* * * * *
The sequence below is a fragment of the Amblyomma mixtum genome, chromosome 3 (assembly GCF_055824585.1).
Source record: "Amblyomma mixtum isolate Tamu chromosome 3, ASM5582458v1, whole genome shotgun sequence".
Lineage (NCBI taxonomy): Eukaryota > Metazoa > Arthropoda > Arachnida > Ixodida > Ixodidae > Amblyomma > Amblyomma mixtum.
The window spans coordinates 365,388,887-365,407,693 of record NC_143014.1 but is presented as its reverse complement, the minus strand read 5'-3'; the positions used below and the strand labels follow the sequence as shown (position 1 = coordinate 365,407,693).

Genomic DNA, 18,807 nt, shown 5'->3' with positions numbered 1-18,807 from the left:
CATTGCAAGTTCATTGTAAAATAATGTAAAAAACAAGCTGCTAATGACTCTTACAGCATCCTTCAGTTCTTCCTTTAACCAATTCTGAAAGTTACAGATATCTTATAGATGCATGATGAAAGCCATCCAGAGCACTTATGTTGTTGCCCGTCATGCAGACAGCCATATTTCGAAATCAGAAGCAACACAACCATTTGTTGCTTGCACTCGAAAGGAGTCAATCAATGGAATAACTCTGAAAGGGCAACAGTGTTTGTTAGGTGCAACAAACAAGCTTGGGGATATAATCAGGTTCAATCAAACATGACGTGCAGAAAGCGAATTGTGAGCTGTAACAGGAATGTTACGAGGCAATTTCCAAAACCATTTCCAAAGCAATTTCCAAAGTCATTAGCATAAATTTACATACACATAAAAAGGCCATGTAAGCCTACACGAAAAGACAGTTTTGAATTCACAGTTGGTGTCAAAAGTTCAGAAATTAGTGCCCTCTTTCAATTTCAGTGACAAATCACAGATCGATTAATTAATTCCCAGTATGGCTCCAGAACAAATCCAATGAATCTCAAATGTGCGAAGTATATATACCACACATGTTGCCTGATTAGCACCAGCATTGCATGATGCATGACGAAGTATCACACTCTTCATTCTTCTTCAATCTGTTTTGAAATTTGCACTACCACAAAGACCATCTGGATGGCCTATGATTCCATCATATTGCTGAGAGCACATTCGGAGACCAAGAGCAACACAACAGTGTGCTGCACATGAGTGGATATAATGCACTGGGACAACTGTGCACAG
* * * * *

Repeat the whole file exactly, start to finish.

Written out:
The sequence below is a fragment of the Amblyomma mixtum genome, chromosome 3 (assembly GCF_055824585.1).
Source record: "Amblyomma mixtum isolate Tamu chromosome 3, ASM5582458v1, whole genome shotgun sequence".
Lineage (NCBI taxonomy): Eukaryota > Metazoa > Arthropoda > Arachnida > Ixodida > Ixodidae > Amblyomma > Amblyomma mixtum.
The window spans coordinates 365,388,887-365,407,693 of record NC_143014.1 but is presented as its reverse complement, the minus strand read 5'-3'; the positions used below and the strand labels follow the sequence as shown (position 1 = coordinate 365,407,693).

Genomic DNA, 18,807 nt, shown 5'->3' with positions numbered 1-18,807 from the left:
CATTGCAAGTTCATTGTAAAATAATGTAAAAAACAAGCTGCTAATGACTCTTACAGCATCCTTCAGTTCTTCCTTTAACCAATTCTGAAAGTTACAGATATCTTATAGATGCATGATGAAAGCCATCCAGAGCACTTATGTTGTTGCCCGTCATGCAGACAGCCATATTTCGAAATCAGAAGCAACACAACCATTTGTTGCTTGCACTCGAAAGGAGTCAATCAATGGAATAACTCTGAAAGGGCAACAGTGTTTGTTAGGTGCAACAAACAAGCTTGGGGATATAATCAGGTTCAATCAAACATGACGTGCAGAAAGCGAATTGTGAGCTGTAACAGGAATGTTACGAGGCAATTTCCAAAACCATTTCCAAAGCAATTTCCAAAGTCATTAGCATAAATTTACATACACATAAAAAGGCCATGTAAGCCTACACGAAAAGACAGTTTTGAATTCACAGTTGGTGTCAAAAGTTCAGAAATTAGTGCCCTCTTTCAATTTCAGTGACAAATCACAGATCGATTAATTAATTCCCAGTATGGCTCCAGAACAAATCCAATGAATCTCAAATGTGCGAAGTATATATACCACACATGTTGCCTGATTAGCACCAGCATTGCATGATGCATGACGAAGTATCACACTCTTCATTCTTCTTCAATCTGTTTTGAAATTTGCACTACCACAAAGACCATCTGGATGGCCTATGATTCCATCATATTGCTGAGAGCACATTCGGAGACCAAGAGCAACACAACAGTGTGCTGCACATGAGTGGATATAATGCACTGGGACAACTGTGCACAG